• 1914 [AF] ??Dr Ruben Bustos brought to Professor Salvador Castello Carreras {in the US} Araucanas from his own flock around 1914 to 1916. They were described as blue egg layer; small single comb; red eyes; clean legs; all the birds were rumpless with earings??. These birds were later to be found to have been bred from a mixture of Chilean fowl not native of the area.
    [HSC]Prof. Salvador Castello Carreras rediscovered the Araucanas in 1914 in Punta Arenys in the far South of Chile.
  • 1921 [HSC]The breed was intensively discussed at the first World Poultry Congress of the World Poultry Science Association (WPSA) in The Hague, the Netherlands in September 1921. After this congress, the breed became very well known throughout the world.
  • 1921 [BAC] : From Salvador Castello (Barcelona) reports he suggested at this congress it should be called "Gallus inauris" which was adopted
  • 1927 [AF]In National Geographip April 1927 the pictures/drawing show a tufted rumpless Araucana and not a bearded/muffed bird - probably American birds
  • 1933 [BAC]In 1933 Mr Punnet the esteemed geneticist is reported to have been working on the Araucana genes and described the dominant gene that produces the blue egg and its relationship with the pea comb. This suggests that these birds had been around for quite a while
  • [ROTE] however the birds first taken to America to Professor Castello had small single combs
  • 1930's [AF]A quote from the first Ameraucana Bantam Handbook (USA), published in the early 1980's.
    "Dorian Roxburgh, Secretary of the British Araucana Club reports that a Chilean nitrate ship foundered off the coast of Scotland in the thirties and descendants of bearded and muffed, tailed Araucanas that were aboard, are now scattered among the Inner Hebrides.
    Bearded, muffed and tailed Araucanas became the principal variety bred in the British Isles, and a bantam Araucana with beard, muffs, and tail was created by George Malcom of Scotland."
  • [BAC] : The Araucana breed standard in Britain was as envisaged by George Malcolm in the 1930s, who created the true breeding lavender, among other colours, in East Lothian, Scotland. He first started breeding them in 1928.
  • 1935 [BAC]: Mr E Wilford Smith acquires his initial stock of Araucanas from a meeting with a Mr George Beaver [a travelling salesman of rugs who had brought black-red birds with a single comb and blueish eggs over from the States]. Mr Smiths first eggs produced 6 pullets and he got a dark red male from an Oxfordshire farmer (?) A Mr Edwards who had also had eggs from Mr Beaver.. EVEN BEFORE MR BEAVER IMPORTED THEM THEY WERE ALREADY KNOWN ON THE WESTERN ISLES IN SCOTLAND. - Possibly from the Chilean nitrate trade or Scandinavian fishing boats.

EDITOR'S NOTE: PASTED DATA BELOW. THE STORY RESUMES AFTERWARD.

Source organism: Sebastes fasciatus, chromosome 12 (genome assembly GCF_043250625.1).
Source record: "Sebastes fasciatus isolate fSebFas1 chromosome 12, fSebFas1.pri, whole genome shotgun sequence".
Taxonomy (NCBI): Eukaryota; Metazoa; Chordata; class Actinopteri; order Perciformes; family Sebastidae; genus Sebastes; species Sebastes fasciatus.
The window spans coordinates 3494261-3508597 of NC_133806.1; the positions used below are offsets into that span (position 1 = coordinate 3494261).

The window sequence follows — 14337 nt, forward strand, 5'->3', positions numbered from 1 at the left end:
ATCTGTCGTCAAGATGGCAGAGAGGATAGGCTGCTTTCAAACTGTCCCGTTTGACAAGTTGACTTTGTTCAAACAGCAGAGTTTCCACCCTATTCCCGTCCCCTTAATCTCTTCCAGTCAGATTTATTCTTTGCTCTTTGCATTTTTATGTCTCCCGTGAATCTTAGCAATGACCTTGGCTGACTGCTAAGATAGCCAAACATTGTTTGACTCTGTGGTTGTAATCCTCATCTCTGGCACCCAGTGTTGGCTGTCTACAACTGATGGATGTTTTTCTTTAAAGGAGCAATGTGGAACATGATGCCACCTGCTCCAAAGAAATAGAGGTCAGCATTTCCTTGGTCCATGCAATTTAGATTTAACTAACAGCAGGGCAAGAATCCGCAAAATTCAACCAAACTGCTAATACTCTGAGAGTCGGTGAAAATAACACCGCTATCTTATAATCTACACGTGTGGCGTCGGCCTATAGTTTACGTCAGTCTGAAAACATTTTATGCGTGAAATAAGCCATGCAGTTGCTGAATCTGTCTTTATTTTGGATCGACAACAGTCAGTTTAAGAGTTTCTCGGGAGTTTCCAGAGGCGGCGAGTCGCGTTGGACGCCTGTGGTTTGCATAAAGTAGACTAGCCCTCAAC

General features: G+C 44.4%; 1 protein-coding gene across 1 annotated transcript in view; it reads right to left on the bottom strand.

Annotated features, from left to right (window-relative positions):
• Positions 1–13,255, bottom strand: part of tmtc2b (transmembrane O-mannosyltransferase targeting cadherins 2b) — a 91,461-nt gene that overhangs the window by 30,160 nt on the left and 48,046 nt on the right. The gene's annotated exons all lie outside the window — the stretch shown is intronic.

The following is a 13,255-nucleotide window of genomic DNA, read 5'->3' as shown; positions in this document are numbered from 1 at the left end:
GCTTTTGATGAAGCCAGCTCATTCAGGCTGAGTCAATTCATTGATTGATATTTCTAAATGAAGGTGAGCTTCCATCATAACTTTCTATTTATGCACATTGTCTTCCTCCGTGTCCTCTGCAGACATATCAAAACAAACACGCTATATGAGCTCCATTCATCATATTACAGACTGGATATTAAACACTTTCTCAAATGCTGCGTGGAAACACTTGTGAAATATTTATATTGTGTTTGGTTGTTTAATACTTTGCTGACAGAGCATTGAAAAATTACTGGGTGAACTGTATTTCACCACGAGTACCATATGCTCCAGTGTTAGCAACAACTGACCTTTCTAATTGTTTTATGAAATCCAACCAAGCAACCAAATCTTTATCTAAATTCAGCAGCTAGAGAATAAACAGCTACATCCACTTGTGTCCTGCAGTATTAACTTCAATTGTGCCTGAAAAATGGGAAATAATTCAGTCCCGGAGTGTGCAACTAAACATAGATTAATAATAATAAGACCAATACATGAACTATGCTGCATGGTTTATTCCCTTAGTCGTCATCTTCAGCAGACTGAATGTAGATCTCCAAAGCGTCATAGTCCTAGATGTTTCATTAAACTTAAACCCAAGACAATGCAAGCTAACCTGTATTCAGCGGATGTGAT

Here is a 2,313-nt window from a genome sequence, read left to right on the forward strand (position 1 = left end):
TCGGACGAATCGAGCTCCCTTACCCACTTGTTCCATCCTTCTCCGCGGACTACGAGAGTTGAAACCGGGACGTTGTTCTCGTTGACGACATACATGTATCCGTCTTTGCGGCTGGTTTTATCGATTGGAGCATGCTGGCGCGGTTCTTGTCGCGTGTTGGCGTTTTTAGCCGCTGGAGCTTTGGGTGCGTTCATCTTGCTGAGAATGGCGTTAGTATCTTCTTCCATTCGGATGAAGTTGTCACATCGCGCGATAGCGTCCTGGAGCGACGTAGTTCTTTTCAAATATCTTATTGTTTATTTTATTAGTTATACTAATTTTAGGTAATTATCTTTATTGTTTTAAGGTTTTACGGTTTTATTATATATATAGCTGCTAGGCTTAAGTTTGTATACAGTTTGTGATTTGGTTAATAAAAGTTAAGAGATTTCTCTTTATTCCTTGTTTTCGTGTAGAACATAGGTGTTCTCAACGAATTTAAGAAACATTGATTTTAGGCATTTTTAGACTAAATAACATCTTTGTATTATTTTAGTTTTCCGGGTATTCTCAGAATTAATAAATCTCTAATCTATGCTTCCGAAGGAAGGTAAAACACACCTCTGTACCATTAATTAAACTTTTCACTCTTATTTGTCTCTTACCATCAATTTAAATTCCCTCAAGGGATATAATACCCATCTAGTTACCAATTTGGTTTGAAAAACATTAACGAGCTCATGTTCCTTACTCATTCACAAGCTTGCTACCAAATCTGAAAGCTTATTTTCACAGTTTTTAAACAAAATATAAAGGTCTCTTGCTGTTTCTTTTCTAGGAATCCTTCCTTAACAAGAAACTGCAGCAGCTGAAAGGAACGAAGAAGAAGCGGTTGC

• !940's - during the war plenty of anecdotal evidence of supply ships moored of the west coast of Scotland - in the Inner Hebrides - which carried trays and trays of blue and green eggs. These some folk hatched and have told me of these funny tufted hens. They were so common - but can find none left UNLESS YOU KNOW DIFFERENT !! It is most likely that these eggs came from the extensive egg producers of Shetland and Orkney - now long since gone but I understand that blue eggers on both groups of islands used to be very very common
  • [BAC] 1948 : The Countryman magazine in the spring mentioned the two hens imported by Mr Elliot which were kept at Cambridge University - to keep the breed going they were mated to males of other breeds. ? Golden Hamburg ? Houdans ? indian Game.
  • [BAC] : At Cambridge the late Micheal Pease produced the auto sexing Cream / Crested Legbar which was a splendid layer of blue eggs and Mr Malcolm used this breed to introduce crests in the his large and bantam Araucanas.
  • 1951 [BAC] :One of Mr Malcolms references describes a contact he had with the "Mackenzies of the Isle of Mull who had a strain originally coming from Norway that had existed in the Western Isles for many years" THIS IS SOMETHING I PERSONALLY AM VERY INTERESTED IN FINDING OUT MORE ABOUT
  • [from a shipwreck forum]Another point of interest I found is this - from Laurie :"While trying to locate info about Viking chickens in Shetland (a small breed that lay blue eggs), I found a story on a site about archaeology or shipwrecks that suggested perhaps the chickens were actually of Chilean origin, and had arrived in Scotland when a Chilean freighter wrecked near Shetland, freeing some chickens the crew had brought along."
    Update on this
    [LBA]email message from Sweden 1999 "Here on the island of Gotland, Sweden, I have now and then come across both green and blue eggs of small hen. But as I don't have special interest in chickens, I haven't taken more notice of these hens than that they are a kind of dwarf-chickens and of old breeds."
    [LBA]email message from Shetland 1999 "She has heard of a story about Chilean hens, but thinks that the facts have been misinterpreted. It has been said that a Spanish Galleon that was wrecked off the west coast of Shetland after the Armada, had livestock on it that was brought ashore with the crews. The link between Chile and Shetland is that some hens in Chile also lay green eggs and they were originally from Spain. However there is no physical similarity between Shetland and Chilean hens. On the West side of Shetland [a breeder] has heard of some hens referred to as 'Galleon hens'. But this may or may not have any link to this story. "

    I now think this any Armada connection is most unlikely as it is well recorded that the Mediterranean's revered the white eggs of their birds and would not accept blue egg layers - so although they may well have come across them in their explorations they had not interest in them.